(You’ll hear a lot about that in the next year. We’ll make certain of it.)

The idea that milk was losing market share because consumers were turning to plant-based alternatives was always off-base. Now, it’s just a lie. And the decline of plant-based beverage isn’t likely to be an aberration: Once the initial hype is gone, and the sustainability claims are debunked, and the nutrition fallacies are exposed, what, exactly, does over-processed sugar water have going for it?

Oh, right, their misleading labels.

For now.

House Overwhelmingly Backs Whole Milk in Schools

The U.S. House of Representatives approved the Whole Milk for Healthy Kids Act on Dec. 13 with a commanding 330-99 margin, demonstrating compelling bipartisan support for expanding dairy in school meal nutrition programs.

The measure, led by Representatives GT Thompson, R-PA, and Kim Schrier, D-WA, expands the milk options schools can choose to include 2% and whole milk, in addition to the skim and 1% varieties currently allowed, increasing the number of tools schools can use to deliver vital nutrition to students by allowing more nutritious milk options schools can opt to serve.

“Expanding the milk schools can choose to serve to include 2% and whole is a common-sense solution that will help ensure kids have access to the same healthful milk options they drink at home,” said NMPF President and CEO Jim Mulhern upon House approval.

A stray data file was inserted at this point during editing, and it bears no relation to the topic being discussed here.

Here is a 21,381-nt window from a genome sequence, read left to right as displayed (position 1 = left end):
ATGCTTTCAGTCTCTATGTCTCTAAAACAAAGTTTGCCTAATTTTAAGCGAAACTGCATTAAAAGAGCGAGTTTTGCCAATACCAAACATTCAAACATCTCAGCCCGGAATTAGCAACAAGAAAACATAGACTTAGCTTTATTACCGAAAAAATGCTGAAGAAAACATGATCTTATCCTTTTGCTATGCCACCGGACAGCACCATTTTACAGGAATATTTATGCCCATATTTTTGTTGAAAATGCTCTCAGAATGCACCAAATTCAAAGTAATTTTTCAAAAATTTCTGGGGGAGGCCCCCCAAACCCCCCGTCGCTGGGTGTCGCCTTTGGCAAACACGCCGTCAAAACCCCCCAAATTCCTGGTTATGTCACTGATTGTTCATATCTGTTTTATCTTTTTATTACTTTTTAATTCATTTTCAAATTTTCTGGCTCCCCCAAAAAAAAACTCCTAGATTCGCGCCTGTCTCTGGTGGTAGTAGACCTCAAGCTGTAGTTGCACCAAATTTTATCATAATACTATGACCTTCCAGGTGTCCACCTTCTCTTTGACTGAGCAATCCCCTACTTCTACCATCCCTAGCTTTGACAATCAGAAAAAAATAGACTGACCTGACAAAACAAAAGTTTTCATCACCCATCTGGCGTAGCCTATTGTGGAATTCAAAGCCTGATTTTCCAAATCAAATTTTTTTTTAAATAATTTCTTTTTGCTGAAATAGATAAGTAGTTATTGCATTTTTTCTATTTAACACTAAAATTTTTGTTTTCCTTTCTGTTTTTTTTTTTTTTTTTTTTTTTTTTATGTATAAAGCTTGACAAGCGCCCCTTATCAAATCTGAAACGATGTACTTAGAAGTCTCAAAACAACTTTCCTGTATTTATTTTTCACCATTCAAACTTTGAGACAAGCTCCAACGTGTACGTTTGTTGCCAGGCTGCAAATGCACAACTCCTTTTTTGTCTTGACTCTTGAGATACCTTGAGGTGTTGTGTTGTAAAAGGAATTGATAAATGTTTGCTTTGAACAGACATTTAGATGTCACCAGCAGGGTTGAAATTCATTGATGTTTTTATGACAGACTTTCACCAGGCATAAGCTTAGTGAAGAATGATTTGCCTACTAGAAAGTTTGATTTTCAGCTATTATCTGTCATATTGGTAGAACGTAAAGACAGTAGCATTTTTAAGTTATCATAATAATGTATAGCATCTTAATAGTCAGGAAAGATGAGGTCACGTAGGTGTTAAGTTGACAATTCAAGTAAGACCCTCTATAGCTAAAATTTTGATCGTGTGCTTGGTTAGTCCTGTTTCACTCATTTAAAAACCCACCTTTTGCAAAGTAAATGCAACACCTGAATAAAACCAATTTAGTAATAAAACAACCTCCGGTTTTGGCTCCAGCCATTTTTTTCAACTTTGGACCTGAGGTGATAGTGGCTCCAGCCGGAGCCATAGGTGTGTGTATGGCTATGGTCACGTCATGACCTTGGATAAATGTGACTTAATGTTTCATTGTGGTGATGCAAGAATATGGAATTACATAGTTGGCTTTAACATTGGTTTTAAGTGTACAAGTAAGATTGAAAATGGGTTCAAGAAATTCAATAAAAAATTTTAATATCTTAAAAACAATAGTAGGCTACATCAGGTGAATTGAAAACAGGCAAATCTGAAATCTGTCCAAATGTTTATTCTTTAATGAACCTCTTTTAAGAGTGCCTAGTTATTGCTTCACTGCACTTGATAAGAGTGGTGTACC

The House vote came after extensive Hill work and grassroots advocacy, including an NMPF call to action to its mailing list of dairy advocates that can be joined here. The legislation gained near-unanimous support among House Republicans and a majority of Democrats, generating significant momentum for Senate consideration this year.

NMPF has been committed to reinstating in schools the milk options removed in 2012, including 1% flavored milk and all varieties of 2% and whole. After years of working with members of Congress, meeting with USDA, and filing regulatory comments, 1% flavored milk was returned to school lunch menus on more permanent footing in 2022. NMPF has simultaneously built bipartisan support for 2% and whole milk options. NMPF also has been urging the Dietary Guidelines Advisory Committee to incorporate the robust body of scientific evidence showing the health benefits of dairy in all compositions, which should help expand dairy options in nutrition programs limited by dietary guidelines recommendations.

NMPF’s Galen Highlights Key 2023 Policy Achievements for Dairy Community As Christmas Approaches


NMPF’s Chris Galen offers a Christmas-themed list of for listeners of Dairy Radio Now on several major achievements for dairy farmers:  updating the milk pricing system, improving the Farm Bill, and expanding milk options in schools.  He describes how NMPF successfully created momentum in the House of Representatives for a bill that would expand students’ milk options in schools.

NMPF Applauds House Increasing Kids’ Access to Critical Nutrition

The National Milk Producers Federation (NMPF) emphatically commended the House of Representatives for taking a critical step toward improving child nutrition by approving the Whole Milk for Healthy Kids Act today with a commanding 330-99 bipartisan margin. The measure, led by Representatives GT Thompson, R-PA, and Kim Schrier, D-WA, expands the tools schools can use to deliver vital nutrition to students by increasing the variety of healthful milk options school can choose to serve.